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Uncertain Times Ahead

No-one is sure of what’s to come for the housing market as we enter the post-lockdown unknown but commentators agree the market is resilient and may not be down for long, writes Miriam Bell.

By: Miriam Bell

1 May 2020

New Zealand may be heading out of its extreme Covid-19 prompted lockdown, but uncertainty is set to plague the housing market throughout 2020. There’s some grim predictions of what might come economically and, as you’d expect, there’s also speculation that the housing market will follow a similar path.

As with the economic forecasts, there’s a broad range of opinions on how badly the market will be affected by the recession the country has moved into. These are unusual times so no-one can be too conclusive. And that makes for uncertainty. But there’s also some common themes that have emerged from all the talk. And they provide some hope.

Market Snapshot At Lockdown

Given the lockdown began towards the end of March, the latest data releases serve to provide a picture of the market in March. That means it essentially establishes a baseline for the way the market was on entering lockdown.

As such, it shows the market was performing strongly prior to the lockdown. In fact, it was heading guns blazing into recovery, characterised by healthy price growth and solid demand.

QV’s latest data had the average national value at $728,276 in March, which was an increase of 6.1% year-on-year and of 2.6% over the quarter. All 16 of the cities it monitors showed quarterly value growth for the fourth consecutive month, indicating market strength across the country.

Likewise, in Realestate.co.nz’s data average asking prices around the country were buoyant in March. The national average asking price was up by 5.0% year-on-year to a record high of $711,696 and eight regions reached all-time highs.

And, according to REINZ, New Zealand’s median house price was up by 13.7% year-on-year to a record high of $665,000 in March. Additionally, eight regions – including a resurgent Auckland – also hit record median prices, after double digit annual growth.

Of particular note was the data on Auckland’s market. Across the board, the data showed the former powerhouse was roaring back into contention.

QV had its average value coming in at $1,066,035 in March, which was up 2.5% year-on-year and 1.8% over the quarter, while the REINZ data showed Auckland’s median house price had increased by 11.1% year-on-year to a new record of $950,000.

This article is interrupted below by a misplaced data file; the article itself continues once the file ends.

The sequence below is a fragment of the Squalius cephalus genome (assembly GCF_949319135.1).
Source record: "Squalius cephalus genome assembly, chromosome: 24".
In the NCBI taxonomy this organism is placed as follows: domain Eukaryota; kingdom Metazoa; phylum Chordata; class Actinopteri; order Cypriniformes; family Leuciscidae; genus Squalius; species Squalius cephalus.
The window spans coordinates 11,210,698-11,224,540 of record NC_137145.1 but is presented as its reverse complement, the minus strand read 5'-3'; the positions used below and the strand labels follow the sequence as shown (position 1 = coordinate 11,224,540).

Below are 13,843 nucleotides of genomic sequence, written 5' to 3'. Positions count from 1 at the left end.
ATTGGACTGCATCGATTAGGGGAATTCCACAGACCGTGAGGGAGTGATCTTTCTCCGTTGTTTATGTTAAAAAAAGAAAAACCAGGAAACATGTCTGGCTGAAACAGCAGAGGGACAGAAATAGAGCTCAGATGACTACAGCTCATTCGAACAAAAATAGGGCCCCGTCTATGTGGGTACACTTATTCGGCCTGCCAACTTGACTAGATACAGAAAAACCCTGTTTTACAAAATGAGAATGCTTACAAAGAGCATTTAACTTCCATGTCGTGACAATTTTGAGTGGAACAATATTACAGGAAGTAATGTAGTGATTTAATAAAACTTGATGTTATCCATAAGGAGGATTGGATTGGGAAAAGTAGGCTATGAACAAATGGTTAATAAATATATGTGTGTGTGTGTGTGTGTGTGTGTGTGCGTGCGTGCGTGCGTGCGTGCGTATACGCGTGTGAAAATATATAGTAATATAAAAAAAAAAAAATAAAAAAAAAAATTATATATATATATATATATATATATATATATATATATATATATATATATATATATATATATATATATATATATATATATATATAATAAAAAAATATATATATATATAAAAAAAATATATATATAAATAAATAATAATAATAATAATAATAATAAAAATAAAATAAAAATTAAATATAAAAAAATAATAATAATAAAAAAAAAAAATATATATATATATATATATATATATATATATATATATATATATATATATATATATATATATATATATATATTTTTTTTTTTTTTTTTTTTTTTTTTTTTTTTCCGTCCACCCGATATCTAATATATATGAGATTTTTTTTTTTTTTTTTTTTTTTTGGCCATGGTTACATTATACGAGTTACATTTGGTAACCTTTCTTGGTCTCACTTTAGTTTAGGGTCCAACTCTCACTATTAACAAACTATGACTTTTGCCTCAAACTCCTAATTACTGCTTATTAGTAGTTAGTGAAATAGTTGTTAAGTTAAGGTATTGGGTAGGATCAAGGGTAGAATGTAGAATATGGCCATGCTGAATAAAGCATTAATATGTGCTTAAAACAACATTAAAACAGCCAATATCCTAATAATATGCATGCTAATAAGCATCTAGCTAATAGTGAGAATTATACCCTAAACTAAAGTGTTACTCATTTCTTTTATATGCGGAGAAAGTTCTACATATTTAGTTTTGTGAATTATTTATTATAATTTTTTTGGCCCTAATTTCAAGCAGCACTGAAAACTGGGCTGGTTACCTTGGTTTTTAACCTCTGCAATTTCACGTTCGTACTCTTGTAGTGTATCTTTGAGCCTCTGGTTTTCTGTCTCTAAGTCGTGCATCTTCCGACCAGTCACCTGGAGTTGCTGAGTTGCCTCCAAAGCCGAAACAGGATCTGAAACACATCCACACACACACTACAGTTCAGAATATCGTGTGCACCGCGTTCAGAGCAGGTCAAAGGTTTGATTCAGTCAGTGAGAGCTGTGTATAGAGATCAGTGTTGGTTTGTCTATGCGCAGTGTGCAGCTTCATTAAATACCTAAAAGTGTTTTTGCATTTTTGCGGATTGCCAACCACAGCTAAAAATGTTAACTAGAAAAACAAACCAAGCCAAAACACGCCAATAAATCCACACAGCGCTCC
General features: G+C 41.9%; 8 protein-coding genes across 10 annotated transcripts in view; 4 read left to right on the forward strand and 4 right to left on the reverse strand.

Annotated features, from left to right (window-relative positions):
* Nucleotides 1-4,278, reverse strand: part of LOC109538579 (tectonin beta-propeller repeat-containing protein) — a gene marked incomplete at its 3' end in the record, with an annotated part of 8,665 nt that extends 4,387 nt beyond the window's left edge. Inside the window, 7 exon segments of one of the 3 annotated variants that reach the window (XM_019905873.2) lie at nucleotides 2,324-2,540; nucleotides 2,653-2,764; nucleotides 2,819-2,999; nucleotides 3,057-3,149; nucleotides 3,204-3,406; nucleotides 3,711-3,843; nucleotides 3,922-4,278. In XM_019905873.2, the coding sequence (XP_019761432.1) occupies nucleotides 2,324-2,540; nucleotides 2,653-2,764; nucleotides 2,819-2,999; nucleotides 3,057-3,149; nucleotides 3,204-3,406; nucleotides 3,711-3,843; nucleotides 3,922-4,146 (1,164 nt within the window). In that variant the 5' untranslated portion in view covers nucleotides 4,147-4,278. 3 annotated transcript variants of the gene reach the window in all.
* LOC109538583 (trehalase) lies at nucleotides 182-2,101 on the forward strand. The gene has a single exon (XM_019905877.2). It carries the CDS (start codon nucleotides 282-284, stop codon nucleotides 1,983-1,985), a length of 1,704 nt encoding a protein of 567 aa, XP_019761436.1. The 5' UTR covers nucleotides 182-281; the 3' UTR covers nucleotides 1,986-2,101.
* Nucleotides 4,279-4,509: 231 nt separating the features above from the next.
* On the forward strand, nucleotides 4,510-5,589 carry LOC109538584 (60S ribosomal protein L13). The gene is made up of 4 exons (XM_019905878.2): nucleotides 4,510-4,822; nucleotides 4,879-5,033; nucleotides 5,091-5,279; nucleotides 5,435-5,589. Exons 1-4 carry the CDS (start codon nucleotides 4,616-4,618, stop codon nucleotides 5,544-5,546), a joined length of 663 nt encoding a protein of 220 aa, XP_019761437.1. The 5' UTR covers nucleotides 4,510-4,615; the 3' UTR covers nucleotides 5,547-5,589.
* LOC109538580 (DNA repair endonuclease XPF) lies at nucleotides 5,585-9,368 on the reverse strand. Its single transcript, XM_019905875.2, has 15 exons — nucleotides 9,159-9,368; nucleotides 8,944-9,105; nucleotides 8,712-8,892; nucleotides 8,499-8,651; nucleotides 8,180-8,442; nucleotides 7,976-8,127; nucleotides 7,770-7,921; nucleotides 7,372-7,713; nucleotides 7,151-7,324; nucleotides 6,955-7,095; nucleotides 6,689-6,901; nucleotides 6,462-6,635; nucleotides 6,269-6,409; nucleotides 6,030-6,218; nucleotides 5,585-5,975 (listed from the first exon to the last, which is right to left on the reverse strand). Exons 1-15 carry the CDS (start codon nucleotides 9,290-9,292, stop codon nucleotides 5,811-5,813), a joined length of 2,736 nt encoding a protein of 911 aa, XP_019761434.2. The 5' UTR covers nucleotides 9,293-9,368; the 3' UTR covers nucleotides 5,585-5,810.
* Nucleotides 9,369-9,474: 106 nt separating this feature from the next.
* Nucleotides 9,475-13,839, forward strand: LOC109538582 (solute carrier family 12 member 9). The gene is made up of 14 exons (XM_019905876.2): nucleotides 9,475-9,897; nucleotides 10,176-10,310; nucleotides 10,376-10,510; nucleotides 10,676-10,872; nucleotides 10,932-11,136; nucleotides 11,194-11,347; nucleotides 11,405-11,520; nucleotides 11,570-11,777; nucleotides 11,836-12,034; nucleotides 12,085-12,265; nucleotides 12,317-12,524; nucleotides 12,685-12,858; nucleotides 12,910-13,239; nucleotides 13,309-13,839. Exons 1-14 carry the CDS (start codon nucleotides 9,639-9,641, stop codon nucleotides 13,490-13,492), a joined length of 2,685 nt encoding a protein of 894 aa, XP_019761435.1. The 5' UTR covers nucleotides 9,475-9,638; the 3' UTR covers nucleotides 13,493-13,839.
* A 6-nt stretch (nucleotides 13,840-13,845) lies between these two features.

The data from Auckland’s biggest agency, Barfoot & Thompson told a similar story: the Super City was booming before lockdown.

Both the average sale price ($993,528) and the median sale price ($925,000) were at new highs, up by 6.6% and 10.6% year-on-year respectively. Barfoot & Thompson also had new listings, with sales volumes in Auckland at their highest for some time. It had 1,763 new listings in March, which was the highest in 17 months ,and its sales hit 1,096, which was the first time they were above 1,000 in a month for two years.

REINZ also recorded strong sales activity in Auckland, with sales up by 10.8% year-on-year from 2,083 to 2,307,which was the highest number of sales in four months. But here Auckland bucked the trend.

According to REINZ, sales activity nationwide dropped by 4.8% year-on- year in March, with 6,886 sales as compared to 7,213 in March last year. That was the lowest number of properties sold in the month of March in nine years.

At the same time, Realestate.co.nz’s data highlighted the ongoing shortage of housing stock, with the total number of homes available for sale nationwide down by 26.7% on March last year. New listings nationally were down by 16.5% year-on-year.

Property Market Will Go On

REINZ chief executive Bindi Norwell says that, despite the drop in sales, the March data shows that before Covid-19 hit New Zealand’s shores, the property market was doing well.

In her view, the scale of the impact of Covid-19 will depend on a huge number of factors. These include the level of unemployment, consumer and business confidence levels, people’s ability to access finance (and finance their own mortgages) and how long the wider economy takes to recover.

“Property is a long-term investment and the market will recover. However, the question is, how long it takes to recover. We expect people to take a bit of a ‘wait and see’ approach when it comes to listing their property.“

But for those who have decided after four weeks of being locked in their ‘bubble’ that they don’t like their house anymore, they will be desperate for the chance to move, so there may be some great opportunities for those wanting to buy and sell in the coming months.

”However, QV general manager David Nagel is somewhat less optimistic. He says that everything changed on March 25 and nobody knows what post-lockdown market conditions will look like or how long they will last.“